Universal Design for Learning (UDL) refers to an approach to designing educational materials, instruction and classrooms to benefit all students. Its purpose is to allow equal access to learning and to remove barriers that prevent students from participating or accessing the curriculum. Use of UDL principles leads to the development of educationally relevant strategies and tools that meet the needs of all learners who differ widely in their physical, cognitive, behavioural, and communicative abilities. UDL strategies are those that are “good for all and essential for some”.
UDL enhances the capacity of all students to fully engage in the education curriculum while simultaneously reducing the need for individual accommodations and remediation.
The second tier of the response to intervention triangle is Differentiated Instruction. At this tier, the therapist and educator begin to look at smaller groups of students who are having difficulty performing grade-level activities, despite prior exposure to class-wide strategies at the Universal Design for Learning tier.
Educators recognize that a child is struggling but may not always know why or what is the cause of the problems they are seeing. At the Differentiated Instruction tier, the educator and therapist collaborate to determine different practices that would be reasonable alternatives to the regular methods of instruction. They may also use small groups to introduce skills that are difficult for a few children and watch each week to see how each child responds to the intervention.
From a health care perspective, this tier is referred to as “determination of need” for more individualized services. If the child is determined to need more individualized intervention, health care consent must be received. Other processes may also need to go into place (e.g. notify principal, notify health care funder) and an individual file is opened for documentation purposes.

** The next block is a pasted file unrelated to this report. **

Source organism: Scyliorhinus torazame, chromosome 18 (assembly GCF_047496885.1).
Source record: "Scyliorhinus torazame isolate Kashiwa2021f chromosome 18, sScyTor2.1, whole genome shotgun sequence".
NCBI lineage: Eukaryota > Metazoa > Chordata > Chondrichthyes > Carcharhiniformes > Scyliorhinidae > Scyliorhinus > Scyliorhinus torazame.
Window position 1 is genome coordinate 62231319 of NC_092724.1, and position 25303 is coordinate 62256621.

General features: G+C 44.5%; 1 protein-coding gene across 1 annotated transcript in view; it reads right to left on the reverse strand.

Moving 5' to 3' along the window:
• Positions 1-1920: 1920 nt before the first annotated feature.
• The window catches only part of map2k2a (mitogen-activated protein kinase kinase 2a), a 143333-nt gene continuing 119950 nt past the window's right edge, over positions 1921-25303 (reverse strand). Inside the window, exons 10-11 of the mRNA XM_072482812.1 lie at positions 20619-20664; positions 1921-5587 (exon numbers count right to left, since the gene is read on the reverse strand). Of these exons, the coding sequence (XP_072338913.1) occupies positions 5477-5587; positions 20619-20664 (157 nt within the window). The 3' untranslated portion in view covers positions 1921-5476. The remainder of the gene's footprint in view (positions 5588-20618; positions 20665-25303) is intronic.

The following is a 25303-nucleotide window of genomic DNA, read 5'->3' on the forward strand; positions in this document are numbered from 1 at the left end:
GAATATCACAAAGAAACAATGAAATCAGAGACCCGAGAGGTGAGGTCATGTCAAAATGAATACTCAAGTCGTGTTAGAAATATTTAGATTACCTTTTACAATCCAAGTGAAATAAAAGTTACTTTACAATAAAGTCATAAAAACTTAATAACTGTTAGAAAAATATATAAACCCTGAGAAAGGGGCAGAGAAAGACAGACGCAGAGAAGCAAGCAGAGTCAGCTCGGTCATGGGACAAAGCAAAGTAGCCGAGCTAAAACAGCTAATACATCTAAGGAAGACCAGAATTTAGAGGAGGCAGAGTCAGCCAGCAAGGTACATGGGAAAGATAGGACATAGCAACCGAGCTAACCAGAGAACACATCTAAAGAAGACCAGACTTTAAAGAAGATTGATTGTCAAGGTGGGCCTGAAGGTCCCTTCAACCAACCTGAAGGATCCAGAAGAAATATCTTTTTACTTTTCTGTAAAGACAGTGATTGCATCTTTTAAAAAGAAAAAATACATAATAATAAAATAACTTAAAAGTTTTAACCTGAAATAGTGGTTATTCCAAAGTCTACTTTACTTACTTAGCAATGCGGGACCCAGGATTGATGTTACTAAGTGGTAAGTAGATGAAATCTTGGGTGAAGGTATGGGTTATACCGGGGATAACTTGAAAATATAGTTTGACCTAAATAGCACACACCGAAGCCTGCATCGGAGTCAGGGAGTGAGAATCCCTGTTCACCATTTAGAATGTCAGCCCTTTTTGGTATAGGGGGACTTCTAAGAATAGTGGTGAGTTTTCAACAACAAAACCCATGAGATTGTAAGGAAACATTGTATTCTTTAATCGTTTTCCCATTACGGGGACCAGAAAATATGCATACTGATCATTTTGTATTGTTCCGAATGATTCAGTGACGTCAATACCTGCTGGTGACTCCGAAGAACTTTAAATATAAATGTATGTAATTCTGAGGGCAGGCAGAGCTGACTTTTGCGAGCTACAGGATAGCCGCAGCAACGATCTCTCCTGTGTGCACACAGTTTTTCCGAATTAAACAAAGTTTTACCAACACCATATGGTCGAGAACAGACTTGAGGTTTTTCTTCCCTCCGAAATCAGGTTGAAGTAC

The third tier at the top of the response to intervention triangle is Accommodation. At this tier, the therapist focuses on individual students who have more complex needs. If a child has been provided with appropriate experiences, yet continues to have difficulties, the therapist determines the need for services to be provided at this tier. The therapist works collaboratively with families and educators to provide appropriate accommodations that address continued concerns. At this level, health care consent is always sought and families agree to have their child receive service.
At this level, the therapist conducts observational assessment in context — wherever the issue is occurring. This process is called dynamic performance analysis, which means that the therapist actually tries implementing specific strategies involving a change in the task or environment; the child’s response is monitored, and the outcome of the change is determined. If the strategy was not successful, something else is trialled. An important component in P4C is that therapists then communicate with the educator, parent and team about what was done, and why, to build capacity through knowledge translation. Strategies that are found to be successful may be noted on the child’s Individual Education Plan so the next teacher is aware of the service that was provided.
In the final layer of the P4C model, arrows can be seen at the sides of the Response to Intervention pyramid. These arrows show that as the intensity of the P4C service increases, the number of students needing services at that level simultaneously decreases.
By using a tiered approach, the P4C model enables many diverse student needs to be met by ensuring that the level of support is needs-based and reaches all students – from those who need only classroom-wide supports to those who need customized strategies to maximize their potential.